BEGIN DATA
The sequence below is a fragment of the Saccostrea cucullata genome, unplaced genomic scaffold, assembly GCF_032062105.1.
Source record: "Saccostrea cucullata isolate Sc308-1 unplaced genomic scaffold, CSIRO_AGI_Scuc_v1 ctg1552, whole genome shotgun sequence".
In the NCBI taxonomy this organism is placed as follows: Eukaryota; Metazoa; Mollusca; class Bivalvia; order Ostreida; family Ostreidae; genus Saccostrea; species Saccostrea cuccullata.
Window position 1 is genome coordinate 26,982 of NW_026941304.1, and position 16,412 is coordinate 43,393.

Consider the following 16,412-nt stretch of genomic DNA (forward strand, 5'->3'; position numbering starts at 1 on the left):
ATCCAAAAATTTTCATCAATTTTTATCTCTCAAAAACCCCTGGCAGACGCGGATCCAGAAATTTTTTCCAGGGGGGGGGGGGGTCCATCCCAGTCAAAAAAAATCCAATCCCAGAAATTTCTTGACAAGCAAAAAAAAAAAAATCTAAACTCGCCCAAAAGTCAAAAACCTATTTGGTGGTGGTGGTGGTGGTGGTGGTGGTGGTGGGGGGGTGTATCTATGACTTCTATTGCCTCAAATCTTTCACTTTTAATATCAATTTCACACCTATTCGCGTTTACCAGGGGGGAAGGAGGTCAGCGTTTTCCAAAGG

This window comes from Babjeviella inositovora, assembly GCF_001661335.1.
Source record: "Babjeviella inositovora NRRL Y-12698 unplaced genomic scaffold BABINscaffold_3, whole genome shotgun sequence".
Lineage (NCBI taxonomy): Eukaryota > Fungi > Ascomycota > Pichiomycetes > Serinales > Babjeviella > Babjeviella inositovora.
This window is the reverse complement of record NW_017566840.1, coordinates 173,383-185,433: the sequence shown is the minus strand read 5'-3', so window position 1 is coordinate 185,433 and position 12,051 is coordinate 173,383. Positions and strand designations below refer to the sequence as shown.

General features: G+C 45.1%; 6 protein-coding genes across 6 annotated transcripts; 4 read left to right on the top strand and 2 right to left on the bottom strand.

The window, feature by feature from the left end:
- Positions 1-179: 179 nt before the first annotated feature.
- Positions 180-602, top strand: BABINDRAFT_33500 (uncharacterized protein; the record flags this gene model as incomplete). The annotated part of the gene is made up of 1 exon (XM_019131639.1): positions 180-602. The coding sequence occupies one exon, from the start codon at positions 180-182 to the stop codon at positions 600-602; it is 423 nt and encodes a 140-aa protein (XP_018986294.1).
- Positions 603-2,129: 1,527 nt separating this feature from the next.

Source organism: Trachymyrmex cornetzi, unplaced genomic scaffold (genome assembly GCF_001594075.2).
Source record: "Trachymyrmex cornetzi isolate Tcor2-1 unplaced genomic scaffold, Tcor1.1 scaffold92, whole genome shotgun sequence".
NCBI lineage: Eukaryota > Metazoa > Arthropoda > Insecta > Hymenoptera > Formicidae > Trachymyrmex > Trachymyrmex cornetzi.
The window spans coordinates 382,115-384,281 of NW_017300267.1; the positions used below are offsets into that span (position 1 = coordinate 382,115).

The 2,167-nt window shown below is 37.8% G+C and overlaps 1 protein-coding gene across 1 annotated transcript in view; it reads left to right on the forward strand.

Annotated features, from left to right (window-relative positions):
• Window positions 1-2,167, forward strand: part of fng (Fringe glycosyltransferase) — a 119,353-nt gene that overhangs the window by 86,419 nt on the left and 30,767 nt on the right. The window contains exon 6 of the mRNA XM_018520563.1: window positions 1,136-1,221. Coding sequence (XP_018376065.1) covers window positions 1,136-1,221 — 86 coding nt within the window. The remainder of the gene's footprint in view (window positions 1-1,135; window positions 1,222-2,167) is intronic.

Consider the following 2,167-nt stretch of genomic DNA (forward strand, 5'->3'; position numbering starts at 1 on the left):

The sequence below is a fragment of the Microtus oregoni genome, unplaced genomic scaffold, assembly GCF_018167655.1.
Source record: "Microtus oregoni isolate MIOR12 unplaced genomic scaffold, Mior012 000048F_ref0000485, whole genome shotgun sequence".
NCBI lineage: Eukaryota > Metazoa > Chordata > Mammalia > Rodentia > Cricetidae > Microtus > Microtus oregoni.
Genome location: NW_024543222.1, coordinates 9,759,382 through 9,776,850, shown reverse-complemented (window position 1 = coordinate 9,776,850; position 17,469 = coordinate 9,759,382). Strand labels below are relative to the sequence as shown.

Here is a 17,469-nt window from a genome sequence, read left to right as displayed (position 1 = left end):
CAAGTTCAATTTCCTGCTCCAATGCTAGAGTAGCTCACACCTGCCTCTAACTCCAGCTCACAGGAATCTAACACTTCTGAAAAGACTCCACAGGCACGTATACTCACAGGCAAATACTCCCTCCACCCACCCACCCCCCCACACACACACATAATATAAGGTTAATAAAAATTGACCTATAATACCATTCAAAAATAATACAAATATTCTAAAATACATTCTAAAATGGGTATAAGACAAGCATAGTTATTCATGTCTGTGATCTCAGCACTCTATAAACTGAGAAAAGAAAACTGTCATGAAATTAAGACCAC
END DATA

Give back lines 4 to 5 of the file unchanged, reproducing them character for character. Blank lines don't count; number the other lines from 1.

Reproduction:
Window position 1 is genome coordinate 26,982 of NW_026941304.1, and position 16,412 is coordinate 43,393.

Consider the following 16,412-nt stretch of genomic DNA (forward strand, 5'->3'; position numbering starts at 1 on the left):